Fig. 1. Tidal Turbine

2. Physical principles of tidal energy

Gravitational interaction between the moon, the sun, and the earth attributes the rhythmic rising and lowering of tidal height. The attraction force exerted by the moon or the sun on a molecule of water can be calculated as f = KMm/d2,

Where f is the attraction force, K is the universal constant of gravitation, M is the mass of the moon or sun, m is the mass of a water molecule, and d is the distance from a water molecule to the moon/sun. Due to the less distance between the moon and the earth, the moon exerts 2.17 times greater force on the tides as compared to the sun. As a result, the tide closely follows the moon during its rotation around the earth, bulging along the axis pointing directly at the moon. When the sun and the moon are in line, whether pulling on the same side or on the opposite side, their gravitational forces are combined together and this results in a high “spring tide”. When the moon and the sun are located at 90◦ angle to each other, their gravitational force pulls the water in different directions, causing the bulges to eliminate each other’s effect. This results in a smaller difference between high and low tides, which is known as a “neap tide” The concepts of spring tide and neap tide. The period between the two spring tides or neap tides is around 14 days, half of the lunar cycle. The range of a spring tide is commonly about twice as that of a neap tide, whereas the maximum period cycles impose smaller perturbations. Tidal wave can also be reinforced by reflections between the coast and the shelf edge, and funneling effect (due to the shape of the coastline as the tidal bulge progresses into a narrowing estuary), In addition, tide can also be diurnal (one tidal cycle per day with a period of 24 h and 50 min) or mixed (with a tidal cycle intermediate between a diurnal tide and a semidiurnal tide) as shown in the fig 2 [4].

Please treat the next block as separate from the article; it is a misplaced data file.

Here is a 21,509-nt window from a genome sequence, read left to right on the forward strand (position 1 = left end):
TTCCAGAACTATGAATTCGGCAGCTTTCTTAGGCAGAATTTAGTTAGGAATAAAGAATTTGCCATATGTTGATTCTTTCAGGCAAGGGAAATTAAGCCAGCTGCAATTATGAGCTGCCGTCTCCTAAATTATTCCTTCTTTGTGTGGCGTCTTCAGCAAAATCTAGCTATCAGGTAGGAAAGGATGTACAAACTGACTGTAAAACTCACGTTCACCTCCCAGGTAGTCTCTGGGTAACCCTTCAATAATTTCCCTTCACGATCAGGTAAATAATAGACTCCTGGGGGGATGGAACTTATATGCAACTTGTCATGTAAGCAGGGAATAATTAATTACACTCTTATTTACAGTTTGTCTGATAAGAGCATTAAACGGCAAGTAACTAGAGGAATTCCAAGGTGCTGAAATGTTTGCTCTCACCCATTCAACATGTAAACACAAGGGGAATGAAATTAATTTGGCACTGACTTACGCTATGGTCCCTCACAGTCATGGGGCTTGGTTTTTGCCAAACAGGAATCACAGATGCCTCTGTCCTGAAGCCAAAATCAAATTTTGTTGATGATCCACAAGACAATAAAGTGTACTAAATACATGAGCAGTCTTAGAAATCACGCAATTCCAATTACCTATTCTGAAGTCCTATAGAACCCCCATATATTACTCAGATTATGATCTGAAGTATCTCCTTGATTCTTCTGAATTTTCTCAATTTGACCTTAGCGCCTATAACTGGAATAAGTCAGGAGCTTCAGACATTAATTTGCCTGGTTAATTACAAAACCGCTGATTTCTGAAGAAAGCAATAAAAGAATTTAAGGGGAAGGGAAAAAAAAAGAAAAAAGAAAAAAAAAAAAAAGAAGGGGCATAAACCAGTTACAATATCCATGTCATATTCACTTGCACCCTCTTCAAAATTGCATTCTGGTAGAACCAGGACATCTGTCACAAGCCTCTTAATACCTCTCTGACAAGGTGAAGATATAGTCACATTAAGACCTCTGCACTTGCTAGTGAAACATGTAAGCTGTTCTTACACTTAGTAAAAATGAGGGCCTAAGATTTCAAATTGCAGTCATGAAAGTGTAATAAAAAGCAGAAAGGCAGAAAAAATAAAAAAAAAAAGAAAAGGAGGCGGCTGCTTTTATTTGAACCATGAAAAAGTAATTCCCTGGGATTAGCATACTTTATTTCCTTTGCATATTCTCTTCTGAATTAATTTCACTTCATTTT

Fig 2. Tidal variation during a week

3 .Project components: The project comprised multiple work-packages of which two are discussed herein, namely those relating to the TEC machine, (MC) and the numerical and analytical modeling, (MD) works underpinned by field measurements. The component parts of the MD programmer designed to provide (i) improved environmental understanding and (ii) improved engineering tools are shown in Table I which relates tasks to the project technical reports (see Fig.3) [5].

Fig. 3. General scheme of a marine current conversion system

3.1. Modelling activities driving field measurement campaign specification: Within the modelling work package numerical modelling work was undertaken by E.ON, DNV-GL and EDF.

MD1 involved cutting-edge numerical simulation (conducted on EDF’s IBM Blue Gene supercomputer) of the Alstom 1MW tidal turbine in turbulent flows [6]. The construction and validation of a model of the wider Fall of Warness, Orkney site [7], [10] was carried out under MD5 and incorporated both existing EMEC datasets and new Uo E field measurements for model calibration and validation as part of MD2. MD6 involves the validation — through comparison to field and machine data — of the DNV-GL RA Tidal Bladed software which seeks to capture environmental and turbine characteristics in a desktop application [8] as shown in the fig 3 and fig 4.

Fig 4. Photograph of ESIP

3.2.Campaign specifications and methodology

A. Acoustic Doppler Profiling